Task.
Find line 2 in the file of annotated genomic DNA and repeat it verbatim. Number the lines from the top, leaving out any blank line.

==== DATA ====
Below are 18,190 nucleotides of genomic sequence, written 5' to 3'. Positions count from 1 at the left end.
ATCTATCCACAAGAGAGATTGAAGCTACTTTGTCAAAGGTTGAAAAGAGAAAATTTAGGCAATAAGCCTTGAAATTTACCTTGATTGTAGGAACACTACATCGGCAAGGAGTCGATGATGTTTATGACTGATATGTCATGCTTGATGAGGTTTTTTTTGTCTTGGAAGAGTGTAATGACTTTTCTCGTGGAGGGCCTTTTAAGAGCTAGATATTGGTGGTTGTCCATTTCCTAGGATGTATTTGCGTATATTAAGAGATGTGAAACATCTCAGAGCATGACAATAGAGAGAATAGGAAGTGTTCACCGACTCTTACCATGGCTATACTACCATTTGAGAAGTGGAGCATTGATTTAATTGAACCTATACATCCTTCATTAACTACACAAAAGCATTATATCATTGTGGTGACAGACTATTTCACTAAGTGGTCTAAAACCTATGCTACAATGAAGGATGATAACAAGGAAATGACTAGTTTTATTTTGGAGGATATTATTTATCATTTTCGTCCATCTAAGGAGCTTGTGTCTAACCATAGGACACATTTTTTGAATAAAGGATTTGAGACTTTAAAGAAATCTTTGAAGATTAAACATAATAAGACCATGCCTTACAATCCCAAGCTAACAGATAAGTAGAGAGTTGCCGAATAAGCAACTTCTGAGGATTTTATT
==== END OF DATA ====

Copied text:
ATCTATCCACAAGAGAGATTGAAGCTACTTTGTCAAAGGTTGAAAAGAGAAAATTTAGGCAATAAGCCTTGAAATTTACCTTGATTGTAGGAACACTACATCGGCAAGGAGTCGATGATGTTTATGACTGATATGTCATGCTTGATGAGGTTTTTTTTGTCTTGGAAGAGTGTAATGACTTTTCTCGTGGAGGGCCTTTTAAGAGCTAGATATTGGTGGTTGTCCATTTCCTAGGATGTATTTGCGTATATTAAGAGATGTGAAACATCTCAGAGCATGACAATAGAGAGAATAGGAAGTGTTCACCGACTCTTACCATGGCTATACTACCATTTGAGAAGTGGAGCATTGATTTAATTGAACCTATACATCCTTCATTAACTACACAAAAGCATTATATCATTGTGGTGACAGACTATTTCACTAAGTGGTCTAAAACCTATGCTACAATGAAGGATGATAACAAGGAAATGACTAGTTTTATTTTGGAGGATATTATTTATCATTTTCGTCCATCTAAGGAGCTTGTGTCTAACCATAGGACACATTTTTTGAATAAAGGATTTGAGACTTTAAAGAAATCTTTGAAGATTAAACATAATAAGACCATGCCTTACAATCCCAAGCTAACAGATAAGTAGAGAGTTGCCGAATAAGCAACTTCTGAGGATTTTATT